giving a good idea of the cross-section. The
loops have not yet been opened.
spearhead from Chris
Levatino in New York. I polished it up and
mounted it on a Torrington brush handle, secured with
a wooden peg. For a buttspike
I used a brass flagpole butt, which I will replace
when I get a better bronze one. June 2009.
a lovely spearhead:
Kasner was kind enough to send me this reproduction of
a javelin head from Ur, c. 2500 BC, just under 13"
long. It is gorgeous! Neil Burridge
is currently offering a copy of it, http://www.bronze-age-swords.com/Egyptian_and%20_Near_East.htm
Albion "boat anchor" from Steve. I must be mad
for throwing myself at these things! Just a
sucker for free toys, I guess, and can't stand NOT
doing anything to improve them! Starting weight,
2-1/4 pounds! Well, it should be easier than
those type G swords. Here's a side view, showing the
|The handle in progress, shown along with two other potential handles from the same tree (a neighbor's maple). The angle is a little more acute than I'd like, but we'll see how it goes. Removing the bark was very easy.|
|Grinding. Lots of progress, and it begins to feel like a usable axehead. Getting in between the flanges is a PAIN.|
|Okay, let's call it an axe! 9/21/06 Didn't bother cleaning up the part that will be covered by the haft. I hammered the edge before the final sanding to harden it, though I have not ground it sharp as yet.|
all mounted and done. Hide glue and rawhide fix
the head to the haft. The handle is kind of
crooked, and the whole thing feels kind of heavy and
clunky. Not a brilliant piece of work, but it
gets the point across (or the edge, as the case may
or Mesopotamian "epsilon" axe made from a piece of
thick brass sheet (c. 1/8"), copied from one in the
Axel Guttman collection. The head is 14" long,
and the overall length is 38-1/2". Easy and
fearsome weapon is just over 13" long,
overall. Okay, it's more like a tool, good
for whittling spear shafts. The head is 5-1/4"
long and came from Native Way--smaller than I'd
expected! Seems to be decent bronze, though, and
I hammer-hardened the edge a little before sharpening
handle is ash. I enlarged the socket a little,
but it's still less than half an inch in diameter so
it's not going to stand up to combat.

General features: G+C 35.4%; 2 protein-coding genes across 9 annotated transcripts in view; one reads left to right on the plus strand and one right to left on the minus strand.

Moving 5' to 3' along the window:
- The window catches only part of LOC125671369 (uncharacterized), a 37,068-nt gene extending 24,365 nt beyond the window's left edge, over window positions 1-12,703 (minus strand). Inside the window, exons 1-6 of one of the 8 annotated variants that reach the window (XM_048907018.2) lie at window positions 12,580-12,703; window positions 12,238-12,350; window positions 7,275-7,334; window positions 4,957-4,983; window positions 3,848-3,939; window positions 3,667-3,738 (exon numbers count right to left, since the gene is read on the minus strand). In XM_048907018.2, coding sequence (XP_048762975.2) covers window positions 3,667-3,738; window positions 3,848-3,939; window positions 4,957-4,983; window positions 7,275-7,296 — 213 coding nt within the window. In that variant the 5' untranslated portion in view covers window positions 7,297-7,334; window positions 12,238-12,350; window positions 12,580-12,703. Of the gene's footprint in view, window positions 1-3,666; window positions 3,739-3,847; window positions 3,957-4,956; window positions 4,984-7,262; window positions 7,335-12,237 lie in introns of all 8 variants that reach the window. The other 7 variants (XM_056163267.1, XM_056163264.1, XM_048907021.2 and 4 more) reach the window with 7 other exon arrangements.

|This is an original bronze axehead owned by my father, Richard Amt. It is reportedly from Luristan, and would date to about 2200 BC at a guess. It was given to him by his brother Martin, formerly with the Freer Gallery of Art in Washington, DC, and came to him from a curator at a museum somewhere in the Middle East. The inner diameter of the socket is about 5/8" (16mm), and the outer diameter about 13/16" (21mm). There is a slight horizontal flange at the top, measuring 1-1/8" across (28mm) at its widest.|
knife from the Dendra panoply tomb, made from 3/32"
scrap brass with an ash handle. I wasn't
planning on a pommel at first, but the original has a
tab on the end which was clearly for attaching a
pommel to swords and other knives. Total length
14-1/4", blade 10".
is "Cast Bronze Dagger Blade #3" from Albion Armorer's
"Moat Sale"--got it for my birthday. I'm not
sure just which dagger it is supposed to represent,
but it probably should not have a tang. Total
length about 13-1/4", starting weight 1 pound, 12
ounces! Oh, and it seems to be pretty much
straight copper. I am going to make it into an
Early Bronze Age "halberd". (Photo swiped from
the Albion site!)
off the tang and start grinding. The copper is
soft and work goes pretty quickly. About 4 hours
of work cuts the weight in half, to 14 ounces.
Length is now 9-5/8", maximum width 2-7/8".
December 21, 2005. Shortened the midrib a
little, then realized the overall dimensions were
within a few millimeters of the halberd from Carn,
Ireland. So I rounded the shoulders to
match. I also hammer-hardened the edges, sharpened them
with a file, and hit it with the sanding disc
again to clean up the mess I made. Weight is now
just under 13 ounces. The Carn halberd has an
intact oak handle, shown in progress. Had to use
ash, though, since my nice oak stake turned out to be
December 22, finished! Routed out the groove
with drill and Dremel, and dribbled in my last bit of
hide glue before riveting. Like the original,
the handle is about 40 inches long (1 meter)!
Finished weight is 1-3/4 pounds. It's a
pretty scary weapon.